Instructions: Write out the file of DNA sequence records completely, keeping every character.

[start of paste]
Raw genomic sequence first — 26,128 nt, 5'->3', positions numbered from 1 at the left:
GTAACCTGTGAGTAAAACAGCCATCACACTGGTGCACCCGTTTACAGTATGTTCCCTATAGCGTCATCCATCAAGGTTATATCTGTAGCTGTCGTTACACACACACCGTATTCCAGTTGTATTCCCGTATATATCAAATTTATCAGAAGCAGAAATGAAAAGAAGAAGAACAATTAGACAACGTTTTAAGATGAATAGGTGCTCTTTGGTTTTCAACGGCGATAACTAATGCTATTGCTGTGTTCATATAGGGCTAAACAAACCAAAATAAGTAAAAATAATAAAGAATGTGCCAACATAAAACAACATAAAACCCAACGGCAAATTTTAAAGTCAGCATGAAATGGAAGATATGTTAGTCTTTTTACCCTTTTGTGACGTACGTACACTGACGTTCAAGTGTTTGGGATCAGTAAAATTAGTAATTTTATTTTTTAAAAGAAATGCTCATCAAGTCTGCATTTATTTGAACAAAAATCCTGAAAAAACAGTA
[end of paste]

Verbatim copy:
Raw genomic sequence first — 26,128 nt, 5'->3', positions numbered from 1 at the left:
GTAACCTGTGAGTAAAACAGCCATCACACTGGTGCACCCGTTTACAGTATGTTCCCTATAGCGTCATCCATCAAGGTTATATCTGTAGCTGTCGTTACACACACACCGTATTCCAGTTGTATTCCCGTATATATCAAATTTATCAGAAGCAGAAATGAAAAGAAGAAGAACAATTAGACAACGTTTTAAGATGAATAGGTGCTCTTTGGTTTTCAACGGCGATAACTAATGCTATTGCTGTGTTCATATAGGGCTAAACAAACCAAAATAAGTAAAAATAATAAAGAATGTGCCAACATAAAACAACATAAAACCCAACGGCAAATTTTAAAGTCAGCATGAAATGGAAGATATGTTAGTCTTTTTACCCTTTTGTGACGTACGTACACTGACGTTCAAGTGTTTGGGATCAGTAAAATTAGTAATTTTATTTTTTAAAAGAAATGCTCATCAAGTCTGCATTTATTTGAACAAAAATCCTGAAAAAACAGTA